D Rasnick

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Genetic and phenotypic instability are hallmarks of cancer cells, but their cause is not clear. The leading hypothesis suggests that a poorly defined gene mutation generates genetic instability and that some of many subsequent mutations then cause cancer. Here we investigate the hypothesis that genetic instability of cancer cells is caused by aneuploidy, an(More)
The many complex phenotypes of cancer have all been attributed to "somatic mutation." These phenotypes include anaplasia, autonomous growth, metastasis, abnormal cell morphology, DNA indices ranging from 0.5 to over 2, clonal origin but unstable and non-clonal karyotypes and phenotypes, abnormal centrosome numbers, immortality in vitro and in(More)
The complexity and diversity of cancer-specific phenotypes, including de-differentiation, invasiveness, metastasis, abnormal morphology and metabolism, genetic instability and progression to malignancy, have so far eluded explanation by a simple, coherent hypothesis. However, an adaptation of Metabolic Control Analysis supports the 100-year-old hypothesis(More)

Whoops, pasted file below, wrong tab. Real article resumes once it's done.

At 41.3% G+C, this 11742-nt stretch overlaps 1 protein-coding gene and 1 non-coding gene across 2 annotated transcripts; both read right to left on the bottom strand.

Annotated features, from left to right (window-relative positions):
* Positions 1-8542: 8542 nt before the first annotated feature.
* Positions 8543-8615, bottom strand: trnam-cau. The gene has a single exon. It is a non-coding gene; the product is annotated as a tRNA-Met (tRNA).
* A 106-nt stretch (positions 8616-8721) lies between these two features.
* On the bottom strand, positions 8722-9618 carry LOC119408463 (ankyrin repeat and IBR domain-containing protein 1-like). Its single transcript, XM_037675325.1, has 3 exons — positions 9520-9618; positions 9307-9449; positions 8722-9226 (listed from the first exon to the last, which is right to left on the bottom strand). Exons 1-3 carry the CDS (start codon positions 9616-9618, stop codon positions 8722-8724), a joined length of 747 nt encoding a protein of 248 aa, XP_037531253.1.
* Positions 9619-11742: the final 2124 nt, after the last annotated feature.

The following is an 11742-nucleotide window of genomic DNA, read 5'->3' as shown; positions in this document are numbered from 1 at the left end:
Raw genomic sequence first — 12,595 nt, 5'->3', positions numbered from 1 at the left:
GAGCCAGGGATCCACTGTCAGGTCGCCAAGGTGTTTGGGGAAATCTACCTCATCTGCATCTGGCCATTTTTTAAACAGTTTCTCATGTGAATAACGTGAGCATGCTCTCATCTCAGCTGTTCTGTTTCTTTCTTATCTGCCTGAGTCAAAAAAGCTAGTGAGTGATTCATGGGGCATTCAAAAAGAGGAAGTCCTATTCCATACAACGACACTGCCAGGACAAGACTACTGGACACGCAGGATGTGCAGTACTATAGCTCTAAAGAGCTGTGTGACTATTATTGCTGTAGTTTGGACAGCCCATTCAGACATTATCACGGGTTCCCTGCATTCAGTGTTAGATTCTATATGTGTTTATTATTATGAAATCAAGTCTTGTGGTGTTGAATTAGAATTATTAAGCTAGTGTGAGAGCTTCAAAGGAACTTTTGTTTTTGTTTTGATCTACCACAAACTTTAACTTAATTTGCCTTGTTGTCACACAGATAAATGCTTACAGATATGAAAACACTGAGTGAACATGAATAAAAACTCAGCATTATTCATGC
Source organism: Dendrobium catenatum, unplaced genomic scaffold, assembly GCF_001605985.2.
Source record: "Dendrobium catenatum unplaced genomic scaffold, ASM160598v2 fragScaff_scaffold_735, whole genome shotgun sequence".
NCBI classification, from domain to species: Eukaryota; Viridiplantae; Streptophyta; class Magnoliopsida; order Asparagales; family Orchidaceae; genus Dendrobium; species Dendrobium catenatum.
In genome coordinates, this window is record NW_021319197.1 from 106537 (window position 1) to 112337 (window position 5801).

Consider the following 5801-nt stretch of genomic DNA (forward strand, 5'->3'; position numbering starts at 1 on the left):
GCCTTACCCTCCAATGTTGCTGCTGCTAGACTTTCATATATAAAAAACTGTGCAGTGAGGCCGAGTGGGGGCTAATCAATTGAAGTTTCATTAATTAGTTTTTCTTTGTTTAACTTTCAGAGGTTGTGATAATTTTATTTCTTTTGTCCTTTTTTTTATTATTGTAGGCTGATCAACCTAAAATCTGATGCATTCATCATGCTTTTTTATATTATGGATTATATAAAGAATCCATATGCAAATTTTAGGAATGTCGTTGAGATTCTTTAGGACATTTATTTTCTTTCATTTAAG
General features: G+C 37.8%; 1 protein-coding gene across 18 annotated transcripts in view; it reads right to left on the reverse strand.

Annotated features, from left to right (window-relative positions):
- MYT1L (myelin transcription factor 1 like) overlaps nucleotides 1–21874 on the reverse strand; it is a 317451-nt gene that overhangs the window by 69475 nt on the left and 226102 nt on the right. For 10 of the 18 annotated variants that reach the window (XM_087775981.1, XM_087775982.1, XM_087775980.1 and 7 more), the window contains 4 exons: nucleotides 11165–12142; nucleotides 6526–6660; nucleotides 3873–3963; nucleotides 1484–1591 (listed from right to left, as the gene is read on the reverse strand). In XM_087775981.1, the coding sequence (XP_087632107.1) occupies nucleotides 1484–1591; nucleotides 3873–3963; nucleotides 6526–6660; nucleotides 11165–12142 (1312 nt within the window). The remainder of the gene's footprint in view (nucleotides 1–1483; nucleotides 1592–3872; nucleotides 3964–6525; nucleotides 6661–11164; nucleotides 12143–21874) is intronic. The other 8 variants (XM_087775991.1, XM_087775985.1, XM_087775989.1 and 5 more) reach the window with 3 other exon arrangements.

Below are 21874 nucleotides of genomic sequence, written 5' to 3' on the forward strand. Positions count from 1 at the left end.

A century ago, Boveri proposed that cancer is caused by aneuploidy, an abnormal balance of chromosomes, because aneuploidy correlates with cancer and because experimental aneuploidy generates "pathological" phenotypes. Half a century later, when cancers were found to be nonclonal for aneuploidy, but clonal for somatic gene mutations, this hypothesis was(More)
Human breast cancer cell lines, as well as transformed mammary epithelial cells (HBL-100) and growth-stimulated normal breast epithelial cells showed positive cytochemical reaction with the proteinase substrate 2-(N-benzyloxycarbonyl-L-arginyl-L-arginylamido)-4-methoxynapht halene, in the presence of 5-nitrosalicylaldehyde. The reaction product, small(More)
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